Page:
Baltimore Police Commissioner Hosts Twitter Town Hall to Connect with Residents


With social media now the new wave of communication, Baltimore City Police Commissioner Anthony W. Batts has taken to Twitter to address the concerns of city residents with weekly online live chats in his “Twitter Town Hall.”

Batts and his team began hosting the hour-long candid web chat in January in an effort to keep the public informed about what’s going on in Baltimore, and what he’s doing to combat a rising tide of violence that has already left 27 dead this year.

“Why aren’t there more officers patrolling regular beats on foot?” a user named Prickleback asked the commissioner via Twitter.

Jalen Elrod questioned the direction the city is headed, asking Batts, “Why is Baltimore on track to have the highest number of murders this year since 2007?”

As Twitter users laid out their concerns, Batts responded promptly, looking to ease their minds.

“We’re seeing a lot of violence surrounding marijuana, home invasions,” Batts responded. “We will follow the violence wherever it leads to.”

City resident Michael Bell didn’t seem convinced, and demanded the commissioner provide more in-depth responses. “Hello. With all these murders happening in bitter cold what are your plans for this summer? I’m praying for my city,” he wrote.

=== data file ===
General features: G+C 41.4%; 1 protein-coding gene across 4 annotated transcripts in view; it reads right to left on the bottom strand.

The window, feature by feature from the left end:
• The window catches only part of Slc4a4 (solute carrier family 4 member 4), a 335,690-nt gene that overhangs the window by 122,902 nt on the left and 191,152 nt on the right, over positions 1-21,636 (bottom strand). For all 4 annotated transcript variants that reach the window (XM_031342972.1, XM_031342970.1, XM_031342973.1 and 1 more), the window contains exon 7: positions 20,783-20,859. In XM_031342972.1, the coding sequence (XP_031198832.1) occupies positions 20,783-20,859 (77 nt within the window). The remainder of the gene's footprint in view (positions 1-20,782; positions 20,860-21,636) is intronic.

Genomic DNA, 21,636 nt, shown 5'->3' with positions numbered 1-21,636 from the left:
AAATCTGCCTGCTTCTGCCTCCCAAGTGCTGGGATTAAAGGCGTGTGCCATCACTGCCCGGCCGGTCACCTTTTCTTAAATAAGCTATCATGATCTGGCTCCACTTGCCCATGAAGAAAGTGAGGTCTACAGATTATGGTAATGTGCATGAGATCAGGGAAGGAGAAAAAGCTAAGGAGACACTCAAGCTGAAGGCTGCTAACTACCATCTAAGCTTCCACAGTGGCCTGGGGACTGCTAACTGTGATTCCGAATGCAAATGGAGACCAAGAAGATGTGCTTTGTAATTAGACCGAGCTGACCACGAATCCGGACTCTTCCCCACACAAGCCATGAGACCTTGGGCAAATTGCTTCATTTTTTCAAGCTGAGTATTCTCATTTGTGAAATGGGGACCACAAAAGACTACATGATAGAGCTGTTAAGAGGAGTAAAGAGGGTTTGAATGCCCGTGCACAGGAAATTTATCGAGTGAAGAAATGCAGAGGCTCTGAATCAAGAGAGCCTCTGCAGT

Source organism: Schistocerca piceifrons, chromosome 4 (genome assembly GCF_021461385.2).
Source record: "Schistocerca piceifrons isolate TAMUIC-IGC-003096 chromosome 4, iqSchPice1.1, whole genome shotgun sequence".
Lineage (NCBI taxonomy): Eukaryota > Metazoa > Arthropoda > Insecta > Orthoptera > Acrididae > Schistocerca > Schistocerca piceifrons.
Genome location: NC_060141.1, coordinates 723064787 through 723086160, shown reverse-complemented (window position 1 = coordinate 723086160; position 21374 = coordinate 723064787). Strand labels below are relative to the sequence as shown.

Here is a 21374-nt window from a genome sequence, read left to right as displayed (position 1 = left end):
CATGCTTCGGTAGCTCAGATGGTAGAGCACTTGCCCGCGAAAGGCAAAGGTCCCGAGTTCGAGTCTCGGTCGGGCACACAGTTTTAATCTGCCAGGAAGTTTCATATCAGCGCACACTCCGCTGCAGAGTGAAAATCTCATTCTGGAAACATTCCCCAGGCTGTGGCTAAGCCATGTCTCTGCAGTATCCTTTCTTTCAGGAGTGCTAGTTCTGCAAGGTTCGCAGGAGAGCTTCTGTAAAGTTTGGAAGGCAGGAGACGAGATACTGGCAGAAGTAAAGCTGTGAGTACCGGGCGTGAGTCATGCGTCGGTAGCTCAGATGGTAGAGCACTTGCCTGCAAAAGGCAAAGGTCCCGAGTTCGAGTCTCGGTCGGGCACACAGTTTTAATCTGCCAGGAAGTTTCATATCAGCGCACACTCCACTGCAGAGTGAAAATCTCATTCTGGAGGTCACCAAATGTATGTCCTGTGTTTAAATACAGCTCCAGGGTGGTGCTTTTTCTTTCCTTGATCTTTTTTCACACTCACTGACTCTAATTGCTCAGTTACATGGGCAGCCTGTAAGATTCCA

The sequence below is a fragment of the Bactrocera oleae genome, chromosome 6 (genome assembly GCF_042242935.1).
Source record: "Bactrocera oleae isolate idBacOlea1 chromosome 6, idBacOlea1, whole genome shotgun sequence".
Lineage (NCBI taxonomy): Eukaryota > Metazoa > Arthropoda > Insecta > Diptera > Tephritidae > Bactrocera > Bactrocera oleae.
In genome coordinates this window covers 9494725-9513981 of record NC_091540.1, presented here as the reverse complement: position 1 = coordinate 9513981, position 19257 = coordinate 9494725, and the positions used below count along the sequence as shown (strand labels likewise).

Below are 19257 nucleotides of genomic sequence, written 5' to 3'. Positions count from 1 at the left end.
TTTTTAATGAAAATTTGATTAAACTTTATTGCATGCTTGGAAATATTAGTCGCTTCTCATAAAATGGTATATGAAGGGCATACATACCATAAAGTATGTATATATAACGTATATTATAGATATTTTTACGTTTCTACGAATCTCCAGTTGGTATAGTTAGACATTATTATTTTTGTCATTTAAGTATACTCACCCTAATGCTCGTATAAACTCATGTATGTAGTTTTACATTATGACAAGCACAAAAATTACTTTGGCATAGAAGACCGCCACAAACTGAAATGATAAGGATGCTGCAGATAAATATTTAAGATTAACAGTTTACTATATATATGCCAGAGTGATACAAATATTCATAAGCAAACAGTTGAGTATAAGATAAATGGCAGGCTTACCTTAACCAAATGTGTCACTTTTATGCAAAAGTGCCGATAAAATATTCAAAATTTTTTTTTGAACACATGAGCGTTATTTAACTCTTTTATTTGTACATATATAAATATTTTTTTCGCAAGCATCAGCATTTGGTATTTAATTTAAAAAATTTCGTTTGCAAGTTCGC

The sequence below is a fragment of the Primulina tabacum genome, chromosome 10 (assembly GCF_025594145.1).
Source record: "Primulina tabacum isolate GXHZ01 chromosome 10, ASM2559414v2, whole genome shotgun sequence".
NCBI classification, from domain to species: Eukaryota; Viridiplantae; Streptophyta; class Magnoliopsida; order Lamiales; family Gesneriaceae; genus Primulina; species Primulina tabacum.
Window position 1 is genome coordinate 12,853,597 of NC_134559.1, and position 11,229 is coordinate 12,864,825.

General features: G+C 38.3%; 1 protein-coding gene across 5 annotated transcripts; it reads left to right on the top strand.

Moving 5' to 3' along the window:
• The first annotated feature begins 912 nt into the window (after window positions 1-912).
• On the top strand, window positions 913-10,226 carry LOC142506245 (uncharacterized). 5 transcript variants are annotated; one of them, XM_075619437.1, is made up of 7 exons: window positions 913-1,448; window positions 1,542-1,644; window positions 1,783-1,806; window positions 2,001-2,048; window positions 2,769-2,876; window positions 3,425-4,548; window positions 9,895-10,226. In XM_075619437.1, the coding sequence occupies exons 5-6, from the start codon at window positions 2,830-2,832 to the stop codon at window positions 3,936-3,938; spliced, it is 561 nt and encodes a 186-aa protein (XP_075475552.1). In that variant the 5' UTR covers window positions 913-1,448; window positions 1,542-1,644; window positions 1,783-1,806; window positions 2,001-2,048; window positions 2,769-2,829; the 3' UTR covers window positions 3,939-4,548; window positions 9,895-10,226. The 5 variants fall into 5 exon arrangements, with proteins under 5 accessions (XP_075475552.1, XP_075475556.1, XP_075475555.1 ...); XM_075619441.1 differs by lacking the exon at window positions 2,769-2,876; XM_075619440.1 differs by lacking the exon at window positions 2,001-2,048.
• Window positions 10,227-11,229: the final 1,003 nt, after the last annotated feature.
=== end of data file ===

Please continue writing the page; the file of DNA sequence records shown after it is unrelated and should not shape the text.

Batts said his department is already addressing the root causes of the temporary surge in violence. “I’m very confident in our crime strategy,” he said.

“In the first days [of January] we had a grouping of violence and then a second group mid-month, we are looking at the connections,” Batts wrote. “The pace has slowed and I’m confident our strategy will work. You’ll see us bring people to justice.”

So far, Batts may be delivering on that promise. Following the Jan. 31 stabbing death of Kim Leto, 51, it took police less than a week to arrest and charge two suspects, Alonzo Gorham-Ramos, 14, and Allen Pinkney, 16.

“Twitter Town Halls are just one more means for Commissioner Batts to be open and transparent with the citizens of Baltimore,” police spokesman Lt. Eric Kowalczyk told the AFRO, adding that the commissioner will be a regular participant each week.

“The goal is and has always been greater transparency and direct interaction with the citizens of Baltimore,” Kowalczyk said.

Specific topics for upcoming town halls have not been determined, but police officials told the AFRO that a Twitter Town Hall will be conducted each week through the remainder of the year. 

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Baltimore Police Commissioner Hosts Twitter Town Hall to Connect with Residents

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